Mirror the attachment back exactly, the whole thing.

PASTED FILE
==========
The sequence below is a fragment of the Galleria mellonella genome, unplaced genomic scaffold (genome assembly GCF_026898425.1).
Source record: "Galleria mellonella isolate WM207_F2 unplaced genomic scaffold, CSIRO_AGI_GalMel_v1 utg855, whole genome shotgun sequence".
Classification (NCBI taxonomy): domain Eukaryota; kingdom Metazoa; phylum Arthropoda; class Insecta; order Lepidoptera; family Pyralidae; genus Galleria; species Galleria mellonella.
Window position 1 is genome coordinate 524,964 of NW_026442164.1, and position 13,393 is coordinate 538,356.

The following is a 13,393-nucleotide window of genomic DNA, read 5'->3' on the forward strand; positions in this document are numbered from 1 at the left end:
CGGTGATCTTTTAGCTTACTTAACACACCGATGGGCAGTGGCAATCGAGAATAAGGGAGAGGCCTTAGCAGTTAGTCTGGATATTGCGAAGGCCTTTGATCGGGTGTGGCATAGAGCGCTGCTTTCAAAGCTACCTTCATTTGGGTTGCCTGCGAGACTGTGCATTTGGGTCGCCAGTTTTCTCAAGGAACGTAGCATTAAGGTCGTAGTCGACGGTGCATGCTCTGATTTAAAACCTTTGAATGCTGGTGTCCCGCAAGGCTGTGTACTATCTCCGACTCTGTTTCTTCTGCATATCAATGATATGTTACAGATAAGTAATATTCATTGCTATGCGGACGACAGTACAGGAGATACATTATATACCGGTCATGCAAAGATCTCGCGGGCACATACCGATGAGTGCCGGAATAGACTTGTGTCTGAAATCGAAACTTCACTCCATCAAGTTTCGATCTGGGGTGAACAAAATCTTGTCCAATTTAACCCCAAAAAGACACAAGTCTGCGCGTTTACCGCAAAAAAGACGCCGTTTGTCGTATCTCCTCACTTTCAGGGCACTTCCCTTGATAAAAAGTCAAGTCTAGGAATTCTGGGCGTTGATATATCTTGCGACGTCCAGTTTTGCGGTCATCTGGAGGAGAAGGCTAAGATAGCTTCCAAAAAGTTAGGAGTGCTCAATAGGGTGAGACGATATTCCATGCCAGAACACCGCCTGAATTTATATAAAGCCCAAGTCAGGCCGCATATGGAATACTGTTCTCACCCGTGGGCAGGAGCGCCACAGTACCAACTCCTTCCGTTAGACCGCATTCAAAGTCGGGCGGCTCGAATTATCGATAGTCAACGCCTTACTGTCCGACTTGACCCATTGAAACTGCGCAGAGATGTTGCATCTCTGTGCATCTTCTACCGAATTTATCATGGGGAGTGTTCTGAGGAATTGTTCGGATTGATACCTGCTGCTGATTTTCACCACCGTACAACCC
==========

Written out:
The sequence below is a fragment of the Galleria mellonella genome, unplaced genomic scaffold (genome assembly GCF_026898425.1).
Source record: "Galleria mellonella isolate WM207_F2 unplaced genomic scaffold, CSIRO_AGI_GalMel_v1 utg855, whole genome shotgun sequence".
Classification (NCBI taxonomy): domain Eukaryota; kingdom Metazoa; phylum Arthropoda; class Insecta; order Lepidoptera; family Pyralidae; genus Galleria; species Galleria mellonella.
Window position 1 is genome coordinate 524,964 of NW_026442164.1, and position 13,393 is coordinate 538,356.

The following is a 13,393-nucleotide window of genomic DNA, read 5'->3' on the forward strand; positions in this document are numbered from 1 at the left end:
CGGTGATCTTTTAGCTTACTTAACACACCGATGGGCAGTGGCAATCGAGAATAAGGGAGAGGCCTTAGCAGTTAGTCTGGATATTGCGAAGGCCTTTGATCGGGTGTGGCATAGAGCGCTGCTTTCAAAGCTACCTTCATTTGGGTTGCCTGCGAGACTGTGCATTTGGGTCGCCAGTTTTCTCAAGGAACGTAGCATTAAGGTCGTAGTCGACGGTGCATGCTCTGATTTAAAACCTTTGAATGCTGGTGTCCCGCAAGGCTGTGTACTATCTCCGACTCTGTTTCTTCTGCATATCAATGATATGTTACAGATAAGTAATATTCATTGCTATGCGGACGACAGTACAGGAGATACATTATATACCGGTCATGCAAAGATCTCGCGGGCACATACCGATGAGTGCCGGAATAGACTTGTGTCTGAAATCGAAACTTCACTCCATCAAGTTTCGATCTGGGGTGAACAAAATCTTGTCCAATTTAACCCCAAAAAGACACAAGTCTGCGCGTTTACCGCAAAAAAGACGCCGTTTGTCGTATCTCCTCACTTTCAGGGCACTTCCCTTGATAAAAAGTCAAGTCTAGGAATTCTGGGCGTTGATATATCTTGCGACGTCCAGTTTTGCGGTCATCTGGAGGAGAAGGCTAAGATAGCTTCCAAAAAGTTAGGAGTGCTCAATAGGGTGAGACGATATTCCATGCCAGAACACCGCCTGAATTTATATAAAGCCCAAGTCAGGCCGCATATGGAATACTGTTCTCACCCGTGGGCAGGAGCGCCACAGTACCAACTCCTTCCGTTAGACCGCATTCAAAGTCGGGCGGCTCGAATTATCGATAGTCAACGCCTTACTGTCCGACTTGACCCATTGAAACTGCGCAGAGATGTTGCATCTCTGTGCATCTTCTACCGAATTTATCATGGGGAGTGTTCTGAGGAATTGTTCGGATTGATACCTGCTGCTGATTTTCACCACCGTACAACCC